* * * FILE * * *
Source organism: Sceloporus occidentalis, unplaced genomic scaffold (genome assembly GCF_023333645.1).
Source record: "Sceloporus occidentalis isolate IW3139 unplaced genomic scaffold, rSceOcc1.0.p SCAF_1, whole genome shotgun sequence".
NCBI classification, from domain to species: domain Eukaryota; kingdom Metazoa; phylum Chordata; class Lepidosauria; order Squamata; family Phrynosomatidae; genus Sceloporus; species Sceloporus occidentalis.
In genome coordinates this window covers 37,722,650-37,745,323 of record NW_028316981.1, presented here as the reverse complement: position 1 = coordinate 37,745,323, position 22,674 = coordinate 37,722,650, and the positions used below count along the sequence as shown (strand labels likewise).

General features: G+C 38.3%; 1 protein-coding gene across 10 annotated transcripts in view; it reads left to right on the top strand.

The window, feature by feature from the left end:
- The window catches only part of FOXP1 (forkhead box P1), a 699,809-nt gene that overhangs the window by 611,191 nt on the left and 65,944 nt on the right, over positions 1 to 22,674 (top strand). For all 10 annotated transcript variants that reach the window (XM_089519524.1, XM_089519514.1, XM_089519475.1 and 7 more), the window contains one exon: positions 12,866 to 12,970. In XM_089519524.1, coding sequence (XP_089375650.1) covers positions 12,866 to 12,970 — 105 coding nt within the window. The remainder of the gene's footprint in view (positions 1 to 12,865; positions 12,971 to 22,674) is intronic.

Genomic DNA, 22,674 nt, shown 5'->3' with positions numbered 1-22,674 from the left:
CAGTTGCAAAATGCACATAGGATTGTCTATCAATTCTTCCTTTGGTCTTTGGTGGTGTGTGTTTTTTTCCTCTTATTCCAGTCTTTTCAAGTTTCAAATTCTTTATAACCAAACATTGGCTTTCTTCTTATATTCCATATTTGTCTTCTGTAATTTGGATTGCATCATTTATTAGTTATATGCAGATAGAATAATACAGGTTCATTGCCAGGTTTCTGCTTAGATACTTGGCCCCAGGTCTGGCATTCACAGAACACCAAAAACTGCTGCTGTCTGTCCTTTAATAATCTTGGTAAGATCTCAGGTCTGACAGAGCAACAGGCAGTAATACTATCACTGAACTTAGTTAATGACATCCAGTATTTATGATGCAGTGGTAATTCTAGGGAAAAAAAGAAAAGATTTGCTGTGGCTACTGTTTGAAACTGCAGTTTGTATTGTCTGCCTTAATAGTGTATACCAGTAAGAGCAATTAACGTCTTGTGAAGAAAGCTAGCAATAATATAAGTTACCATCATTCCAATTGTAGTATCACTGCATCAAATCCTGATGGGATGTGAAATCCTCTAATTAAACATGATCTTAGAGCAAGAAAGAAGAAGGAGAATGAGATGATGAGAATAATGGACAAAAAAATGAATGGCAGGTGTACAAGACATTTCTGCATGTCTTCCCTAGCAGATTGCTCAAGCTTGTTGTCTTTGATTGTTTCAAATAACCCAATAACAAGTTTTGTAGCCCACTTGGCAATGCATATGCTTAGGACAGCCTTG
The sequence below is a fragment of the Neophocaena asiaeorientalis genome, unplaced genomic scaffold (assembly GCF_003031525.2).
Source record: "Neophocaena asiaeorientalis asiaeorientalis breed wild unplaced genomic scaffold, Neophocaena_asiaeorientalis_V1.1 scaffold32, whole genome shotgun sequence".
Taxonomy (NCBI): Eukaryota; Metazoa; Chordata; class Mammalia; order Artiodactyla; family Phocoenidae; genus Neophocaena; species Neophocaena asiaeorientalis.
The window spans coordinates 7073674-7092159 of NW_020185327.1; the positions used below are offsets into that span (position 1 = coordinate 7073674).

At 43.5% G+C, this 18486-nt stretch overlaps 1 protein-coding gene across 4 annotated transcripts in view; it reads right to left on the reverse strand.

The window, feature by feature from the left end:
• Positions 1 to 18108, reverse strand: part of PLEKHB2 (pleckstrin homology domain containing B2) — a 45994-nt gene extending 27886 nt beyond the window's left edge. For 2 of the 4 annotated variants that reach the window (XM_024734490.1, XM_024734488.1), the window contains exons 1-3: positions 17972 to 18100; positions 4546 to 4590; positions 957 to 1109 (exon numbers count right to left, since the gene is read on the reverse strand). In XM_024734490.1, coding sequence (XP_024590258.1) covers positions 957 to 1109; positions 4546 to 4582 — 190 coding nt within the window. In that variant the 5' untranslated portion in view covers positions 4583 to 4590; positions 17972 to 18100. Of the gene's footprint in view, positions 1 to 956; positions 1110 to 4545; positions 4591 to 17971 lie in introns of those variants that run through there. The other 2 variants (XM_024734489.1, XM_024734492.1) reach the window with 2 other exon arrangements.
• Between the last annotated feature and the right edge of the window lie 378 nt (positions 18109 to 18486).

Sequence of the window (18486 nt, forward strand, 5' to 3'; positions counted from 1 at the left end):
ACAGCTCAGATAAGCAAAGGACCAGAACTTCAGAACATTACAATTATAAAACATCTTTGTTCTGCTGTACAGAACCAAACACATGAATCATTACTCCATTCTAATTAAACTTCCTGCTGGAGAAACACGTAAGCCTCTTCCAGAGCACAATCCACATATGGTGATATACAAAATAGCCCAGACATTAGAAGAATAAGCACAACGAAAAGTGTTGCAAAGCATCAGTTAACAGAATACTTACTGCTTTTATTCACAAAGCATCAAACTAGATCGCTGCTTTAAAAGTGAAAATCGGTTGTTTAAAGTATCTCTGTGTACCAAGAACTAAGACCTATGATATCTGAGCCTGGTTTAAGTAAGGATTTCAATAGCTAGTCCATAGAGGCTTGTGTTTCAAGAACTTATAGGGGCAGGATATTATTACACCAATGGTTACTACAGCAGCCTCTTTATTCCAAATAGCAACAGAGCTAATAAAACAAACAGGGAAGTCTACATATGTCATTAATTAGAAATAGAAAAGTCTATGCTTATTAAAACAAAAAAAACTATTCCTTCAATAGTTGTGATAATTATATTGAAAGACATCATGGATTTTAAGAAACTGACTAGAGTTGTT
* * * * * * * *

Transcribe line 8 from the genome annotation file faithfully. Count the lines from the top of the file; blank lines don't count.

Genomic DNA, 22,674 nt, shown 5'->3' with positions numbered 1-22,674 from the left: